Special Report: Strokes on the rise among younger adults, how you can protect yourself
MILWAUKEE (CBS 58) -- There are lots of health issues we believe happen at an older age, but a growing number of people in their 20's and 30's are having strokes.
Medical experts say what you are doing every day could be contributing to that.
Matthew Dean didn't think he'd ever be the one riding in an ambulance. He was a picture of health, a firefighter, a runner, and a non-drinker and non-smoker. He was at work when he first got the sign.
"I took my jacket off and I realized my right arm wasn't moving. It was completely dead, I couldn't move it or anything," said stroke survivor Matthew Dean.
He couldn't speak and soon he realized he was having a stroke at 37-years-old.
"The entire time on my ambulance ride, my son and my wife, just like how can I be doing this to them? That's what was going through my head," said Dean.
Matthew's story is part of an increasing trend, according to the Aurora Neurologist that treated him.
"Almost 20% of strokes happening today are less than 65 years of age," said Dr. Rehan Sajjad, a Neurologist at Aurora Health Care.
A 2017 study found a 42% increase among men and a 30% increase among women ages 35 to 44 in stroke hospitalization rate and that's not all.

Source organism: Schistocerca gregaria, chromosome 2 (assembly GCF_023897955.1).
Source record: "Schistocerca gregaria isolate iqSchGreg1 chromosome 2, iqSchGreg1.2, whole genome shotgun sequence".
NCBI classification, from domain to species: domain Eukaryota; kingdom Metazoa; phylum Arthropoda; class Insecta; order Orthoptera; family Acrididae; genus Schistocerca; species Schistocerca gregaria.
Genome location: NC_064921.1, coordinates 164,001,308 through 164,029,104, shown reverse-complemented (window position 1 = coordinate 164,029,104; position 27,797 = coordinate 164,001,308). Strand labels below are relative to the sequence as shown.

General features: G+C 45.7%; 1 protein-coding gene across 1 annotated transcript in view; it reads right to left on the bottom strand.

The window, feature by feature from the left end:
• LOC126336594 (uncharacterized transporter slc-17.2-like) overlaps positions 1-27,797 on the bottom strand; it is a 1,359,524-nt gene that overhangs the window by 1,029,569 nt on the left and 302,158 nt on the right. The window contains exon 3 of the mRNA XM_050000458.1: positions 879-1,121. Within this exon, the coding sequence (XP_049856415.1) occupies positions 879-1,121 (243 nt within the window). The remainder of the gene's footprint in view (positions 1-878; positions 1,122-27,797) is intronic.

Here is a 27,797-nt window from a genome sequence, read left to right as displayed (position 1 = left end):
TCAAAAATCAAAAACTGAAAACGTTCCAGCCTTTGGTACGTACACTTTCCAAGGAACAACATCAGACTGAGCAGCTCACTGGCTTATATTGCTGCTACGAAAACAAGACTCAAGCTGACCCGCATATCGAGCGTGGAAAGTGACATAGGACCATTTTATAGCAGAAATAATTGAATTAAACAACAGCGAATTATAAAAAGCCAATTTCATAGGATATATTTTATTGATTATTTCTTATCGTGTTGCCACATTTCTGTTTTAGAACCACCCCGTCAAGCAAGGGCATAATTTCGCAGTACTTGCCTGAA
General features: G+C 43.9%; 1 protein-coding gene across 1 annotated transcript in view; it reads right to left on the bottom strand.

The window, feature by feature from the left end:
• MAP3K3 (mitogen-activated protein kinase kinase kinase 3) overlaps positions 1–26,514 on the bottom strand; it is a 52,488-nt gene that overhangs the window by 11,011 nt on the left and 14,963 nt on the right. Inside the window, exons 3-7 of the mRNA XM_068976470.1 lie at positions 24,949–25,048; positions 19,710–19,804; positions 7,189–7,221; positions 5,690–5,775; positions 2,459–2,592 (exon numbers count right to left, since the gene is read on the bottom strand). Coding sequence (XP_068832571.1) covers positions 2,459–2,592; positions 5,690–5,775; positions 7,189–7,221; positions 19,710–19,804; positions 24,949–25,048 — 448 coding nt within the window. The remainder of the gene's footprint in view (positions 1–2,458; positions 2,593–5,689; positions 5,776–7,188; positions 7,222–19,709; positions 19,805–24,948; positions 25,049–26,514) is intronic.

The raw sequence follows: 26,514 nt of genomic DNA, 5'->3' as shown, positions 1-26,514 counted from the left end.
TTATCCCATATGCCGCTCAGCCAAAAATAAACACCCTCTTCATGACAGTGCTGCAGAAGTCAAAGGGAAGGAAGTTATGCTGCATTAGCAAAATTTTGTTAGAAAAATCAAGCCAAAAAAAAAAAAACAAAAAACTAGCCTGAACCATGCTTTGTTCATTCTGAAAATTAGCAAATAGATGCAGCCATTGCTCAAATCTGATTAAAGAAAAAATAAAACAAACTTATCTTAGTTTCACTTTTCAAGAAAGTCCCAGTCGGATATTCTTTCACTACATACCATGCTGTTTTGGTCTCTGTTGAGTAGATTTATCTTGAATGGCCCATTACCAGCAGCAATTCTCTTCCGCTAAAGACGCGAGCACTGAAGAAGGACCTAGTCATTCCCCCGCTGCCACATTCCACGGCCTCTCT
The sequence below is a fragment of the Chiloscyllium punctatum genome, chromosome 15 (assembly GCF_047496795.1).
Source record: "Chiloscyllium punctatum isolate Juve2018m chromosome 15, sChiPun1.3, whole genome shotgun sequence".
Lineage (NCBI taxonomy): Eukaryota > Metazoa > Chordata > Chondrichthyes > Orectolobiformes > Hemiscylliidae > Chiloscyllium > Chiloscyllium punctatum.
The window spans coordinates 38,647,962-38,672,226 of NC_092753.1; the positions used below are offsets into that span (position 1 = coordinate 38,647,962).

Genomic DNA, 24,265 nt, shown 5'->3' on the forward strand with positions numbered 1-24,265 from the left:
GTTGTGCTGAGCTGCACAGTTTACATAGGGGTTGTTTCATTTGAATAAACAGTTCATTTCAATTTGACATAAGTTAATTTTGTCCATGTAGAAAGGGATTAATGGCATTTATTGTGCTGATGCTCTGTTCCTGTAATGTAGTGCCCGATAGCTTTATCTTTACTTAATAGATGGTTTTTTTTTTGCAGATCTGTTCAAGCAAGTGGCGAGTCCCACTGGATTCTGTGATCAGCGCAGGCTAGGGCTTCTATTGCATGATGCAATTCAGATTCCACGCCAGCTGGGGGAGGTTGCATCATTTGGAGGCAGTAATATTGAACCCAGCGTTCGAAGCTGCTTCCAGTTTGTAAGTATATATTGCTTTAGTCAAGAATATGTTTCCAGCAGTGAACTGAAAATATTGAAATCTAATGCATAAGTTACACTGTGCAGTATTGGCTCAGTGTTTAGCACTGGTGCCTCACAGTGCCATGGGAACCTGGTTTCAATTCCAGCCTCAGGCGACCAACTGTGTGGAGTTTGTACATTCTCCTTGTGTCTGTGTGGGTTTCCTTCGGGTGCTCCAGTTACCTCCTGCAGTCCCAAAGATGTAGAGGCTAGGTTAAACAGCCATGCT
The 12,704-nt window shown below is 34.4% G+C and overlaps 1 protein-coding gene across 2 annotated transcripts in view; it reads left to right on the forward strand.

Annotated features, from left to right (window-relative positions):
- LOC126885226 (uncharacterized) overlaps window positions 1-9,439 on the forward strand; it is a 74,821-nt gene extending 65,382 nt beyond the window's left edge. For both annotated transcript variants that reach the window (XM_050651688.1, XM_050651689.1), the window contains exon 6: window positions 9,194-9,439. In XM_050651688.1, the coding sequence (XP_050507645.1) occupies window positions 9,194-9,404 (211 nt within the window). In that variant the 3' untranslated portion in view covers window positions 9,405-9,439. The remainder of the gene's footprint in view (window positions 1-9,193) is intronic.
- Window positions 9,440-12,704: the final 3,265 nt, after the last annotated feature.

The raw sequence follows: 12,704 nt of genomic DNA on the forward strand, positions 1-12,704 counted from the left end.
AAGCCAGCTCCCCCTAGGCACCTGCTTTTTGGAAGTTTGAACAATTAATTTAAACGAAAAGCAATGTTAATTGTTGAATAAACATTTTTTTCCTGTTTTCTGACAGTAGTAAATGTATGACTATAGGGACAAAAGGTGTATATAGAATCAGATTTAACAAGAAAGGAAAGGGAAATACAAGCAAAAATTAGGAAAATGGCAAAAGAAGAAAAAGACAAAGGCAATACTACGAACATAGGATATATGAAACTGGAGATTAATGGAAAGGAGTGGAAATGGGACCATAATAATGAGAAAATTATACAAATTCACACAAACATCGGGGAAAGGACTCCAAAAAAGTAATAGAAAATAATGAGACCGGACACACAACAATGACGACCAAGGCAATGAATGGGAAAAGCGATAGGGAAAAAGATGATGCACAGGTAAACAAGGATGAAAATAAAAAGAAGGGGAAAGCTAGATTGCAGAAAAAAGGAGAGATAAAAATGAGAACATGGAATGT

"We used to see diabetes and hypertension spike around age 50, now we're seeing it down into the 30's and even into the 20's," said Dr. Regina Vidaver with the Wisconsin Department of Health SErvices.
Experts are split on what is causing the increases. Some studies point to causes like IV drug use, migraine headaches, smoking, and even birth control usage. Most seem to agree that a person's lifestyle and rising obesity rates are a big risk factor.
"The only risk factor we found in Matthew's case was slightly high cholesterol. There are some rare conditions, we didn't find any on Matthew, he did not have congenital or genetic. His heart workup was normal," said Dr. Sajjad.
So what do younger people need to do? Experts say it's not a bad idea to cut down on those drive-thru meals and balance your diet, regularly exercising, and start asking in your 20's and 30's about screening tests for cholesterol, blood pressure, and blood sugar."
Matthew has made a full recovery but that may not have happened if he didn't get to the hospital quick enough.
That's why the acronym to recognize a stroke is called "BE FAST."